Docherty I, Marsden G, Anable J & Forth T (2021) Mobility during and after the pandemic. In: Bryson JR, Andres L, Ersoy A & Reardon L (eds.) Living with Pandemics: Places, People and Policy. Cheltenham: Edward Elgar Publishing, pp. 184-194. https://www.e-elgar.com/shop/gbp/living-with-pandemics-9781800373587.html
9 months since the onset of the COVID-19 pandemic in Europe, it is startling to reflect on the profound changes to all aspects of daily life which have been necessary. Public policy has responded at a pace not seen for decades, and the general public has accepted restrictions to freedoms and changes to their everyday activities beyond what was thought acceptable before the pandemic. There have, of course, been hugely negative impacts of some of these changes to livelihoods, education and the mental and physical health and well-being for some. However, many of the adaptations we have seen in working and other practices such have shopping have shown the pandemic as an accelerant of trends that were already established.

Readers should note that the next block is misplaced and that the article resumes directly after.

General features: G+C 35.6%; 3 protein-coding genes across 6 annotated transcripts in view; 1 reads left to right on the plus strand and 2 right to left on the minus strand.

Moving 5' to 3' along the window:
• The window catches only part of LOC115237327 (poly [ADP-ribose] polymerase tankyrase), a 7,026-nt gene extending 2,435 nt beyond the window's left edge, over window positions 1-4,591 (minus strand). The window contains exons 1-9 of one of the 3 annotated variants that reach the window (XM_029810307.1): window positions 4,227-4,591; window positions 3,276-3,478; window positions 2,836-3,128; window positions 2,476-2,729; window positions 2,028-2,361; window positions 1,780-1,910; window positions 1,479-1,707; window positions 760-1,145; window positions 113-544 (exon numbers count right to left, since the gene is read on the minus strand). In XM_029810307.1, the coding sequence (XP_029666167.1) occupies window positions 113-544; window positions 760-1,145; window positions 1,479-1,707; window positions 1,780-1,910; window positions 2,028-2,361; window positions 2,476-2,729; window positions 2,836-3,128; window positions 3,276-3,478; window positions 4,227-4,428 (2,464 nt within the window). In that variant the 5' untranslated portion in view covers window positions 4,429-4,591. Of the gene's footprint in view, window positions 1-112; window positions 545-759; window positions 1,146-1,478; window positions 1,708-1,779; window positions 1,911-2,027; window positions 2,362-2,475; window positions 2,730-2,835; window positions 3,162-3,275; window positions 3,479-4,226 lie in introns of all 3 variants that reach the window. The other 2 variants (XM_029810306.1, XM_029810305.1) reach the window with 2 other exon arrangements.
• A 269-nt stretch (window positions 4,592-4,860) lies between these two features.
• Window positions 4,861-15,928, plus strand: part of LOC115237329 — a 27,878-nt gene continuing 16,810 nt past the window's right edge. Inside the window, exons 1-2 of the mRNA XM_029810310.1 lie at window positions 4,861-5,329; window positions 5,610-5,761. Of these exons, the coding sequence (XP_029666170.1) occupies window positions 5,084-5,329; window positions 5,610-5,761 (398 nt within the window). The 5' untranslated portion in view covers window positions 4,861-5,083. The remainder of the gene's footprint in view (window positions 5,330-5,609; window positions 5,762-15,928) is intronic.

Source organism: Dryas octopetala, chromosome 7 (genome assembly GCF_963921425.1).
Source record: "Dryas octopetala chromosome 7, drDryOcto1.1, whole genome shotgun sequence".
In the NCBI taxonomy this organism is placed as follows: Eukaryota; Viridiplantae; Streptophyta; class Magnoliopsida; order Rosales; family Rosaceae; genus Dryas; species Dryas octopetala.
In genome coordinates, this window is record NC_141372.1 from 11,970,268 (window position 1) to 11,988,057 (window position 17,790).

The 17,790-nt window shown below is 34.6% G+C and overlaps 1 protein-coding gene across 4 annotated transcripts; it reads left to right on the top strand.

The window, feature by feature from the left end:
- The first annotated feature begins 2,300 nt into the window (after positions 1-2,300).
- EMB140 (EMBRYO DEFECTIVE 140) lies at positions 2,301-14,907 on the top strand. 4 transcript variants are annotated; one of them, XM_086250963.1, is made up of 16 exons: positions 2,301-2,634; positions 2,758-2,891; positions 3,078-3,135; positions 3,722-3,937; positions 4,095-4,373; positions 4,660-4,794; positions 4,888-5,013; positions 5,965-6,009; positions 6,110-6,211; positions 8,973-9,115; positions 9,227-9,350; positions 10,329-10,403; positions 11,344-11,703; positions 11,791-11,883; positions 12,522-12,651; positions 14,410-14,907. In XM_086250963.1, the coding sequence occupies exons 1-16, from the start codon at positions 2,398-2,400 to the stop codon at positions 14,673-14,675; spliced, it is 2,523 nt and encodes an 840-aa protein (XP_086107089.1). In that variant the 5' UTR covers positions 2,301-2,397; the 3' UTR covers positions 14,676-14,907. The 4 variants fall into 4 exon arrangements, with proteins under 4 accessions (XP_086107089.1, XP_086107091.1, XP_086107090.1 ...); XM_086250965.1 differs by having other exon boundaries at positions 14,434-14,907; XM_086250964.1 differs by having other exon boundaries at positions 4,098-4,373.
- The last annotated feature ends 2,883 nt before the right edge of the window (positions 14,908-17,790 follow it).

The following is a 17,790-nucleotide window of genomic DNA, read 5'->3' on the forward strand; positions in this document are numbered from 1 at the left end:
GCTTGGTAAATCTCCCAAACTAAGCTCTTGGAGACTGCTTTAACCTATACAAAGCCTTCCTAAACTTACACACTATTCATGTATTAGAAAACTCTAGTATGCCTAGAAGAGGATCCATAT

These changes have potentially profound effects on how we move about in the future and even where we live and work. This chapter critically reviews some of the big policy questions which we face as the prospect of an effective vaccine and planning for after the pandemic takes centre stage. Should we design for a morning peak or design out a morning peak? Should we encourage or challenge the flight to the suburbs and beyond? Can we maintain the momentum for reallocating space for people rather than vehicles which was brought into such sharp relief at the start of the crisis? All of these debates exist in the shadows of the climate crisis which points us in one direction. Whether they remain strong enough to withstand the calls to ‘get the economy moving’ remains to be seen.
Covid-19; Transport; mobility; commuting; travel demand